Escape only removes us from the walls we can see; it does not lead to freedom. Somewhere within us, we know it’s only a matter of time before the emotions resurface, stronger than before.
The App Isn’t The Enemy
Earlier this year, Cal Newport wrote about how many people choose to minimize the intrusion of Facebook by deleting the app from their phones. I’ve heard other people offer similar advice that the best way to break the “Facebook habit” is to delete the app from your phone.
To be sure, this is an easy way to do it. But it doesn’t actually solve the underlying problem.
The trigger for my behavior was not the presence of the app on my phone, any more than the presence of alcohol is what makes an alcoholic drink. It’s easy to place blame there, but that wouldn’t be honest.
The trigger is always internal.
Instead of making the app my enemy, I used the app to remind me to stay with what I was feeling. The app became a trigger for mindfulness practice.
Learning to Stay
Staying with what is can be uncomfortable — even when the emotions are pleasant. I held back from sharing some of my biggest wins and from escaping some of my biggest pains.
Among many other things, I learned to be with what is, for better and for worse.
I learned how to be with all the feelings: boredom, anxiety, exuberance, despair, joy, fulfillment, anger, resentment, love, loneliness, doubt, fear, trust, elation.
I learned how to be with myself. I learned to embrace all the parts of me.
As I learned to stay, I found freedom to unmask, unfilter and uncensor. I found the freedom to embrace and express who I am. I found the freedom to let go of expectations placed on me by others and by myself.
Finally, the puzzle pieces clicked into place. I realized:
I found the freedom I was seeking only when I stopped trying to escape.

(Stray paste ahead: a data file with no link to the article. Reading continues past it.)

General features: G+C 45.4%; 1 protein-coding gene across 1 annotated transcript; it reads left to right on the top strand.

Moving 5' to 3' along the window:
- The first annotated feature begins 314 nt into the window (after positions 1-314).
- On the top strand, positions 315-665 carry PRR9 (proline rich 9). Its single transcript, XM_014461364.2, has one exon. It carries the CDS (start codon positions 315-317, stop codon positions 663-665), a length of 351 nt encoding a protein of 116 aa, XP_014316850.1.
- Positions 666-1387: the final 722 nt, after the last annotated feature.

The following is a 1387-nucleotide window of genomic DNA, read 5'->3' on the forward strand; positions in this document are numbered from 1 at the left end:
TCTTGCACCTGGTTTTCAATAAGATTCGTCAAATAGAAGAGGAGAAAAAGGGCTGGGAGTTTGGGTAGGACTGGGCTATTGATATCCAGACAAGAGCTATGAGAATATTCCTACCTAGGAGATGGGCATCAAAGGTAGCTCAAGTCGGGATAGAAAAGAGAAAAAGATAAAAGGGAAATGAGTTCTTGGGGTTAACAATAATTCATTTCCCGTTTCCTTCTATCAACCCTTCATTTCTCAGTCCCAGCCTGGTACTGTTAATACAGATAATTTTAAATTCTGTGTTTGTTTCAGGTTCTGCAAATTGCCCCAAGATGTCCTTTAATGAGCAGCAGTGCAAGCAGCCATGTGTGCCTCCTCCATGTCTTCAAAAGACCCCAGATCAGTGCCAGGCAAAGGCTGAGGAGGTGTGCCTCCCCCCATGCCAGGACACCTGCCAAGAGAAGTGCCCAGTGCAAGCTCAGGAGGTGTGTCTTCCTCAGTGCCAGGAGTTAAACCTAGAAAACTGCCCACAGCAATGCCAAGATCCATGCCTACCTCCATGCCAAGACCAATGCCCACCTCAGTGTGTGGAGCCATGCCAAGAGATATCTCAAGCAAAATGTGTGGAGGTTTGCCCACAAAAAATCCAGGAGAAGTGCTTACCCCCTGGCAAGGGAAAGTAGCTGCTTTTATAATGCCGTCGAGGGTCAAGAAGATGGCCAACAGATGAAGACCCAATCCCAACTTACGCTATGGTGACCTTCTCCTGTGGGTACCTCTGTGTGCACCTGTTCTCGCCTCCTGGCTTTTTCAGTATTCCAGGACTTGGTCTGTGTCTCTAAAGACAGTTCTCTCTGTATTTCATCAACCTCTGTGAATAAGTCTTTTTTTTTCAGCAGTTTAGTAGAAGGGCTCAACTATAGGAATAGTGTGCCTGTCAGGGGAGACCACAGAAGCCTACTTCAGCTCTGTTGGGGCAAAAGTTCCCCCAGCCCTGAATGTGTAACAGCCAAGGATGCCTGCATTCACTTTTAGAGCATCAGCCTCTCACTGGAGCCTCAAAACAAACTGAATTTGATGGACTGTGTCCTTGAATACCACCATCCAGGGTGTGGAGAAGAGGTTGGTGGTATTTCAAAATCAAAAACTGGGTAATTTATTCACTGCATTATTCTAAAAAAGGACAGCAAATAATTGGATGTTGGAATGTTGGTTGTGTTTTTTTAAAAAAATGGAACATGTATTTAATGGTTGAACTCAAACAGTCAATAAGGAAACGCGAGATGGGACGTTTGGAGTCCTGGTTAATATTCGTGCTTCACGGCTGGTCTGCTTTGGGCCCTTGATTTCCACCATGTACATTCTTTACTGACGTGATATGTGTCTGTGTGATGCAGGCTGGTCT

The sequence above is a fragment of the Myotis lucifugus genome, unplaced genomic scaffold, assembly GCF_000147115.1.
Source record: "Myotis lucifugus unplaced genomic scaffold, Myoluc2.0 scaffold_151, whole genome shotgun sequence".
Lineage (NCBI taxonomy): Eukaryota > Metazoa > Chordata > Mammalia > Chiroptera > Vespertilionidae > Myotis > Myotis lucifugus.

I found the freedom to be me.
Not the me who is an aunt or daughter or sister or lawyer or real estate broker or coach or consultant or whatever other label the world wants me to wear. Not me as a brand or avatar or archetype. Not a smorgasbord of initials that try to label me in some way: ADHD, DIsC, ENFP, ENTJ, HSP, CAISGY, or whatever.
The me who is underneath it all. The authentic me. The real me. The human being me.
Kind. Loving. Impetuous. Wild. Stubborn. Sassy. Weird. Crazy. Embracing. Intellectual. Emotional. Creative. Logical. Snarky. Funny. Empathetic. Introverted. Extraverted. Over-thinker. Over-feeler. All of this is me. Short tempered. Patient. Visionary. Risk-taker. Questioner. Doubter. Cynic. Open-minded. Innovator. Active. Loud. Quiet. Driven. Feminine.
I am all of these things and more.
When I stopped escaping, I learned to hold space for all of this, even as parts of myself appear to be in conflict with other parts. There is no longer any conflict because I accept who I am in totality.
This clicked into place for me just in time.
Independence Day. We celebrate the freedoms that we hold sacrosanct.
To me, this is the ultimate freedom: to embrace who we are, without apology or excuse.
I think that’s worth fighting for. Don’t you?
In response to requests from some of the thousands of people who have found this article resonant for them, I am preparing a workshop to teach exactly how I turned the Facebook app into a mindfulness trigger and learned to stay with what came up. You don’t want to miss this. To get the scoop, register for my list!